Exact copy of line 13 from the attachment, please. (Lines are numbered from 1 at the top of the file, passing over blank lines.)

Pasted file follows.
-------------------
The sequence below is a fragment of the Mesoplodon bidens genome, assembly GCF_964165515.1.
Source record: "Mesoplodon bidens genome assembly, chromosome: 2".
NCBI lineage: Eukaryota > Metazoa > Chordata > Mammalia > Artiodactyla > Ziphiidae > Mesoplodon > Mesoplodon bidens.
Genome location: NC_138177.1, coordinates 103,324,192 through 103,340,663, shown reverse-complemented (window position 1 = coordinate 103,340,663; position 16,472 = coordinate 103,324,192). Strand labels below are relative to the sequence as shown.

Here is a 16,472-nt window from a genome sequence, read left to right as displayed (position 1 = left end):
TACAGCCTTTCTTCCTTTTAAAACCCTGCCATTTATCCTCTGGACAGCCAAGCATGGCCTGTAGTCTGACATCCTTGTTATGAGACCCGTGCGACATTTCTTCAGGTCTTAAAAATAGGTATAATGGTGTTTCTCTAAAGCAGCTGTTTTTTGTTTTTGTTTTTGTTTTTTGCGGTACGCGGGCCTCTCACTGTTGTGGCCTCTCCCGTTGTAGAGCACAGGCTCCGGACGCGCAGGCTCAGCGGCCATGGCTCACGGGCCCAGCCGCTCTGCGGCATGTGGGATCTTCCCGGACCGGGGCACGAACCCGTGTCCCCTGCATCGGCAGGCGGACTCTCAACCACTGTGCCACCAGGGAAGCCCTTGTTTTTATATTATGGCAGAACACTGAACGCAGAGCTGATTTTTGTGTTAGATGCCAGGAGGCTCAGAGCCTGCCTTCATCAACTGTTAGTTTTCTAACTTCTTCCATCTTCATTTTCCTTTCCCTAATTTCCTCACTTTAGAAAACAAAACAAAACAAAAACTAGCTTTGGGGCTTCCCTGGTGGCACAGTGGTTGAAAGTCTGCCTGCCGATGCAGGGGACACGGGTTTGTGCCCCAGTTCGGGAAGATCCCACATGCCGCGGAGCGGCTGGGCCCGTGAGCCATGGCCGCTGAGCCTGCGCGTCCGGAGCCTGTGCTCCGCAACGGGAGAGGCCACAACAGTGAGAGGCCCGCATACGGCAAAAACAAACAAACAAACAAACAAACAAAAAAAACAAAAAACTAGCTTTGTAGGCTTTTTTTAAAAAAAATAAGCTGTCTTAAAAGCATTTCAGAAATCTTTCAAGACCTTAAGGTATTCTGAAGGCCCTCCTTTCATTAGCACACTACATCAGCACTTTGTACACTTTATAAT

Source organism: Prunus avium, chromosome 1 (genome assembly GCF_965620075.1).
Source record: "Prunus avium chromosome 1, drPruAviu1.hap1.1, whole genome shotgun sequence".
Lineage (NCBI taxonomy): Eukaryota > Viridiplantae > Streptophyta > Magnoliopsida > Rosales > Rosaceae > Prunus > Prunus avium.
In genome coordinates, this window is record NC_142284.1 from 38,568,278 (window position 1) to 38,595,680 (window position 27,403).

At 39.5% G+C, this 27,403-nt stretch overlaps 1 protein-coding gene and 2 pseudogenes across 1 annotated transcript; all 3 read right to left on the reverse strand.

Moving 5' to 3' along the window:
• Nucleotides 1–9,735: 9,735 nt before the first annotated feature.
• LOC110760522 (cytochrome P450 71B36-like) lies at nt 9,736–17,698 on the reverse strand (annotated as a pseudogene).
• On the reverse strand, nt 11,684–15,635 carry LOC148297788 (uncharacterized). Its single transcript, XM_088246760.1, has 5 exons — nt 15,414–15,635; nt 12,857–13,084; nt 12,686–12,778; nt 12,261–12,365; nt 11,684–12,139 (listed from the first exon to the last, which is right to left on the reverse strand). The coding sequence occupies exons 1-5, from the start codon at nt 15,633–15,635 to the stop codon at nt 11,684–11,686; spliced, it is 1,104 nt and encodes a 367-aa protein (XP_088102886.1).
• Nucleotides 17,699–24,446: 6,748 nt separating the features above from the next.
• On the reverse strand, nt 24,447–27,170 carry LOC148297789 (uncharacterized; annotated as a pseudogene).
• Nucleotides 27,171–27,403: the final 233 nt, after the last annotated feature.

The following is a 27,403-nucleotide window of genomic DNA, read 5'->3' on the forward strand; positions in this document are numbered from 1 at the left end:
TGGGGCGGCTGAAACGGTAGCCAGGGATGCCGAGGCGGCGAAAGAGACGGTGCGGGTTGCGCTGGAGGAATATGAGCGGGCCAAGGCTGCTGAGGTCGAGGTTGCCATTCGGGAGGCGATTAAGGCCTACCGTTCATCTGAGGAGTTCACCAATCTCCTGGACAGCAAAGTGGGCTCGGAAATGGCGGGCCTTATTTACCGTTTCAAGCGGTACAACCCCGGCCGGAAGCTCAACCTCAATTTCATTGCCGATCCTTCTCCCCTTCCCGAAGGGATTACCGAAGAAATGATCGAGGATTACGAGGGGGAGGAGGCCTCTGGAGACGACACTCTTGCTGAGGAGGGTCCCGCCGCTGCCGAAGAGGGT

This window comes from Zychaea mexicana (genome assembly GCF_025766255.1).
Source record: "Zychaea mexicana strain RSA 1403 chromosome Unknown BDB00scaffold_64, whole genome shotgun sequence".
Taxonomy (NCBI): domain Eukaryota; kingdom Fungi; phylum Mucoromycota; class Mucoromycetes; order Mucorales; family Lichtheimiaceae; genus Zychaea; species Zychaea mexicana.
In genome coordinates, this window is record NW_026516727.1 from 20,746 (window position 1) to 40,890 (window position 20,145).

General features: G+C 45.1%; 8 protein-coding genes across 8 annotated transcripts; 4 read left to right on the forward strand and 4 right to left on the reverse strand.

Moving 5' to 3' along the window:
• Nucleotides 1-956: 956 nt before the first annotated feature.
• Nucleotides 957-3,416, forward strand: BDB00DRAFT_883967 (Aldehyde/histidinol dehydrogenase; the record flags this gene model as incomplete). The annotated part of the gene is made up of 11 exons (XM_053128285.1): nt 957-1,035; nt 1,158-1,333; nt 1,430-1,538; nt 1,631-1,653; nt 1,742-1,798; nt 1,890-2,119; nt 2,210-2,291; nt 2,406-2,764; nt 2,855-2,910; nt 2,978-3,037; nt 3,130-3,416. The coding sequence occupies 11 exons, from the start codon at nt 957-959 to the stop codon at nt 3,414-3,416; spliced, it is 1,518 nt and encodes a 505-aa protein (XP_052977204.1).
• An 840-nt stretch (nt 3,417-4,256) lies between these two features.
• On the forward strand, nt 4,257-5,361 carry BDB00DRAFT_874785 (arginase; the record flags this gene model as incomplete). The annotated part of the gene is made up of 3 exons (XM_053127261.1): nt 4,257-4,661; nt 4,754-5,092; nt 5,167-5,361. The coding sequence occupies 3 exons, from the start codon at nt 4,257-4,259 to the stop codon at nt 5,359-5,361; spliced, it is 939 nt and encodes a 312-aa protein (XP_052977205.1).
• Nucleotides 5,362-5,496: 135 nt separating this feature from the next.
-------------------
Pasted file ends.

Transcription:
• Nucleotides 1–9,735: 9,735 nt before the first annotated feature.